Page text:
Tags: Heart Disease | cardiovascular disease | lonely | heart

Owners of a Lonely Heart at Greater Risk for Cardiovascular Disease

By    |   Wednesday, 22 June 2016 08:17 PM

A lonely heart could mean a damaged heart: Research suggests social isolation and loneliness contribute to cardiovascular disease.

Being alone or separated from a social circle may be more hazardous to heart health than obesity or high blood pressure, the Harvard Heart Letter reports. It recommends lonely people try to increase their friendships or become more connected to family and community to avoid heart problems. Counseling may also help.

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An analysis of 23 studies found that lonely people or those described as socially isolated were 29 percent more likely to have a heart attack or need surgery to clear heart arteries than people who were not isolated, according to the results published in the April 18, 2016, issue of the journal Heart. The lonely group was also 32 percent more likely to suffer a stroke.

The studies asked people to rate their levels of social engagement, and researchers followed the participants for three to 21 years to find out if they experienced heart disease or stroke.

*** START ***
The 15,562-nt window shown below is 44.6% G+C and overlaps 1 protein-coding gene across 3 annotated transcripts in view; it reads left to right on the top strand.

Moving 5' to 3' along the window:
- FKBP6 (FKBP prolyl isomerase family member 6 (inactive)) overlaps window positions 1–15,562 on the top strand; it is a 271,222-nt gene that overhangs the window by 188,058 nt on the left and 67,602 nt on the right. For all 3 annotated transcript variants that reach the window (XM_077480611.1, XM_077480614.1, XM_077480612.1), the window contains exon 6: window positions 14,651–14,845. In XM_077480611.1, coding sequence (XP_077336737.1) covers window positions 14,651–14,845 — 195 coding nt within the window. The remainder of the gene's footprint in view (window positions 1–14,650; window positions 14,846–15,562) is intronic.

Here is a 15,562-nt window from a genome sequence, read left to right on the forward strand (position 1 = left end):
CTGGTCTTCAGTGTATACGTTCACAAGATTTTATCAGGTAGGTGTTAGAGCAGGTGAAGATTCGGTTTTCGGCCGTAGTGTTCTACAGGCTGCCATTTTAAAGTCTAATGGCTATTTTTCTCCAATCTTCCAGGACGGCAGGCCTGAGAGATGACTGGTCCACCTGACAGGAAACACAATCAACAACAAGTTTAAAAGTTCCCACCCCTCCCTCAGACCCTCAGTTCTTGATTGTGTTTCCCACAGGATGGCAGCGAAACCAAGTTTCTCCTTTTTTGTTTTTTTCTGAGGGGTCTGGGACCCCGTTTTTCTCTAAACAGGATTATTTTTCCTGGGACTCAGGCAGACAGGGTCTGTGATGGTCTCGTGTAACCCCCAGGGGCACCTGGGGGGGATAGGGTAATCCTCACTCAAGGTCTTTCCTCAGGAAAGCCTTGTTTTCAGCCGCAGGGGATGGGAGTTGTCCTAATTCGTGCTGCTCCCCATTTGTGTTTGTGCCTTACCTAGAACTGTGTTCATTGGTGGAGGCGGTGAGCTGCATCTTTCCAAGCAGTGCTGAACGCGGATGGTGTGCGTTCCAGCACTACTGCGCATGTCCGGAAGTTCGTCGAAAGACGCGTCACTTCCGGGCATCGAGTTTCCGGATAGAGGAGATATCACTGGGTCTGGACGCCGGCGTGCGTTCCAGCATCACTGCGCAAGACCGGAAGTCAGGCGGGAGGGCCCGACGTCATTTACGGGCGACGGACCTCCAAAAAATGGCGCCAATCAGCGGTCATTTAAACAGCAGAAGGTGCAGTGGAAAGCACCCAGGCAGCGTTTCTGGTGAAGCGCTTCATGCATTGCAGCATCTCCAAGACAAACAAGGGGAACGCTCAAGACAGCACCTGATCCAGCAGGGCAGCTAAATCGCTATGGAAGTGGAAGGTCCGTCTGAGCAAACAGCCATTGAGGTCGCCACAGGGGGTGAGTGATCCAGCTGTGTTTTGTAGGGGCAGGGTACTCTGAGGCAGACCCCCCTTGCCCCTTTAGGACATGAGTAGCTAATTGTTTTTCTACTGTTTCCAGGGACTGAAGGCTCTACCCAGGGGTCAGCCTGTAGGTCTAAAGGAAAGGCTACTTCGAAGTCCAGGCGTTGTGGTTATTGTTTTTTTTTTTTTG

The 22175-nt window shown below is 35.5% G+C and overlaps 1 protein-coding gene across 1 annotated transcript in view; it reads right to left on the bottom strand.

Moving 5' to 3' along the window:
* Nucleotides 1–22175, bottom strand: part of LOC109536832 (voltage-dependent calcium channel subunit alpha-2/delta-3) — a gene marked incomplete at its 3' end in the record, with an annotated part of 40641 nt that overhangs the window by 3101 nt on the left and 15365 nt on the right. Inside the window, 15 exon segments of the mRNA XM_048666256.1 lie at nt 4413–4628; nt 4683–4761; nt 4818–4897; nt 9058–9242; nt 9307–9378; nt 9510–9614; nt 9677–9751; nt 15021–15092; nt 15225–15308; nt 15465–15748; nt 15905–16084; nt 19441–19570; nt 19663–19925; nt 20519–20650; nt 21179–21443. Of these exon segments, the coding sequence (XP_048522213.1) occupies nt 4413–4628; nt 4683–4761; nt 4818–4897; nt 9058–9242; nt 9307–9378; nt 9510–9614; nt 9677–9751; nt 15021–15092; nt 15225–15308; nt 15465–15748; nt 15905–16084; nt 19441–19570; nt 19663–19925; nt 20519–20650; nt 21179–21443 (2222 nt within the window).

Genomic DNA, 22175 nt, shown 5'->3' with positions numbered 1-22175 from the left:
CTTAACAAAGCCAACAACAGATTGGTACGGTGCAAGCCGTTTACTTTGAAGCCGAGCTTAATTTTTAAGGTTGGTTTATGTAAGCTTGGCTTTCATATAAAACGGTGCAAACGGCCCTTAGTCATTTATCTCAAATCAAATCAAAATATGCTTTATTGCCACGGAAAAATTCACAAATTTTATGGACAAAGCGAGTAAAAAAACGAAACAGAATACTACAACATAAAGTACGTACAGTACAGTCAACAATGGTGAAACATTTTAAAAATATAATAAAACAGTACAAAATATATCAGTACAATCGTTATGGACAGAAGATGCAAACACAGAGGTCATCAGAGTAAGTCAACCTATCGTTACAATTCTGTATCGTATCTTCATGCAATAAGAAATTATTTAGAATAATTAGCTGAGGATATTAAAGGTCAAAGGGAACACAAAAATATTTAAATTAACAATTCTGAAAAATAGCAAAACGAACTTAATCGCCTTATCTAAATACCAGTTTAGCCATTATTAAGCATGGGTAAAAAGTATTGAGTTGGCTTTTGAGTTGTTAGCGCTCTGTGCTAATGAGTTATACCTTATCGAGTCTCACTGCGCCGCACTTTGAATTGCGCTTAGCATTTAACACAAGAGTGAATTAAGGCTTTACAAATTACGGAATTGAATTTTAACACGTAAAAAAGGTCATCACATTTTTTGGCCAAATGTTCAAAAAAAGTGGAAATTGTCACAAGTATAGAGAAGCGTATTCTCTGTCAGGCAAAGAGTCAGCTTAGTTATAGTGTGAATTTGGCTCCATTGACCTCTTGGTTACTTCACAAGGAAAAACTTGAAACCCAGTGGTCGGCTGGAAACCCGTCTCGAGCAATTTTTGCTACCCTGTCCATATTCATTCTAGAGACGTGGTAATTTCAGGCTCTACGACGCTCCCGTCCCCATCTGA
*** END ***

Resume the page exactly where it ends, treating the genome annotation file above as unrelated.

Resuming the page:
"It’s not clear whether loneliness contributes to heart problems or is instead a symptom or consequence of poor health," the Harvard Heart Letter notes.

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Research by John Cacioppo, a social psychologist at the University of Chicago, also suggests that loneliness is linked to hardening of the arteries, a factor in the development of cardiovascular disease, LiveScience reports. People who are socially isolated have weakened immune systems, making them more vulnerable to illnesses and diseases.

Additionally, loneliness can raise stress hormones and blood pressure, increasing the risk of heart attacks and strokes. In these cases, blood circulation is disrupted so the heart has to work harder to pump blood, which damages adequate blood flow, says LiveScience.

A 2012 Harvard Medical School study of nearly 45,000 people with heart disease or at risk for it found that those who lived alone were more likely to die from a heart attack, stroke, or other heart-related issue during a four-year period, Time reported.

For people ages 45 to 65 in the study, living alone increased the risk of death from cardiovascular disease by 24 percent.

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A lonely heart could mean a damaged heart: Research suggests social isolation and loneliness contribute to cardiovascular disease.
cardiovascular disease, lonely, heart
Wednesday, 22 June 2016 08:17 PM
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